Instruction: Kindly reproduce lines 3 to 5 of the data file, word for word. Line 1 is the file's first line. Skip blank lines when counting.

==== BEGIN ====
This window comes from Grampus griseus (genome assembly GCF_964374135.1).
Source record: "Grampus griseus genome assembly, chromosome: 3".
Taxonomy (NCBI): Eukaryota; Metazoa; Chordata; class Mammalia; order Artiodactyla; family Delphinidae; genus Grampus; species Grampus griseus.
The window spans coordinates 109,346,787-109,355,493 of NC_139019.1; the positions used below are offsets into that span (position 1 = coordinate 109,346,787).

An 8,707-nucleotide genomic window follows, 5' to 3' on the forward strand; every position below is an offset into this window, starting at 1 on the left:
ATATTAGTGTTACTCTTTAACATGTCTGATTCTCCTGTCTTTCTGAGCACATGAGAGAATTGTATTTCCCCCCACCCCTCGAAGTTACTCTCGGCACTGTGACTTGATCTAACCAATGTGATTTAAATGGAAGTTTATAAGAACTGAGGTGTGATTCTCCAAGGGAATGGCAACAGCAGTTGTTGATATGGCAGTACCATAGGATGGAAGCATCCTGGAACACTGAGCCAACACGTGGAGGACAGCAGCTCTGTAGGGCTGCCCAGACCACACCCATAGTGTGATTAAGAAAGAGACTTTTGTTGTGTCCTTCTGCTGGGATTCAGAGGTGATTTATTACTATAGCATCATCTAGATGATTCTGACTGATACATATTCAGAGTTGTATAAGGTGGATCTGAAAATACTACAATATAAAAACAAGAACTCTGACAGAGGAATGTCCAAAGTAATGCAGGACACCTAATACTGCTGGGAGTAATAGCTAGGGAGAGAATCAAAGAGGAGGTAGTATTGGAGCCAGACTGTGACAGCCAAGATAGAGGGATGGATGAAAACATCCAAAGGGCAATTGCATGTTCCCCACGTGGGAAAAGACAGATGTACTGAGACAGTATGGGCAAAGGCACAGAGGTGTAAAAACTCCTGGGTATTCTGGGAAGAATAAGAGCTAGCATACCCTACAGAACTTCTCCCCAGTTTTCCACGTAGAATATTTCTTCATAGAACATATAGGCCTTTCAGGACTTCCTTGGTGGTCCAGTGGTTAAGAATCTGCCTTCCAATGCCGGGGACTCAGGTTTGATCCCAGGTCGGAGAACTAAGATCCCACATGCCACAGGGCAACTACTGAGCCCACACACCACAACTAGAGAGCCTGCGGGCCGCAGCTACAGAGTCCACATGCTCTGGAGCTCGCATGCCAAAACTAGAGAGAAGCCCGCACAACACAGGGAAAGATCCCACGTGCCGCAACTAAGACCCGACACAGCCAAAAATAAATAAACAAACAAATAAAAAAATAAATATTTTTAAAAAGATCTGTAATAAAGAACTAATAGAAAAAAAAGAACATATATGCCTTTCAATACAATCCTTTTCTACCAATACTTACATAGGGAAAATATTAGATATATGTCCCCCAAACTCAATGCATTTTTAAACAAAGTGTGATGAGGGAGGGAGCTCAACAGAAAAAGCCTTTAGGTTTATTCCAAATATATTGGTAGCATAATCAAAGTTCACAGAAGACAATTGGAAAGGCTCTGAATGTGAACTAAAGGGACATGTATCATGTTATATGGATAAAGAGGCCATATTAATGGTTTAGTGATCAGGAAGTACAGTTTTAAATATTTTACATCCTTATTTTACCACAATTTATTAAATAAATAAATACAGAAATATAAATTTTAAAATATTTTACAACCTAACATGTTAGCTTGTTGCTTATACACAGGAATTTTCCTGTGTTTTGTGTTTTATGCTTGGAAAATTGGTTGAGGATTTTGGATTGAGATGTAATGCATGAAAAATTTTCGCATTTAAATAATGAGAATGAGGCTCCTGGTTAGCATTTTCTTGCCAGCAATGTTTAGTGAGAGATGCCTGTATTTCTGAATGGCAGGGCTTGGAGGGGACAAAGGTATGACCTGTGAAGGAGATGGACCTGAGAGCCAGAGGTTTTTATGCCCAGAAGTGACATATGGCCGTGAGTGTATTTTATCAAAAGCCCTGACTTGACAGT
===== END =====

Taxonomy (NCBI): Eukaryota; Metazoa; Chordata; class Mammalia; order Artiodactyla; family Delphinidae; genus Grampus; species Grampus griseus.
The window spans coordinates 109,346,787-109,355,493 of NC_139019.1; the positions used below are offsets into that span (position 1 = coordinate 109,346,787).

An 8,707-nucleotide genomic window follows, 5' to 3' on the forward strand; every position below is an offset into this window, starting at 1 on the left: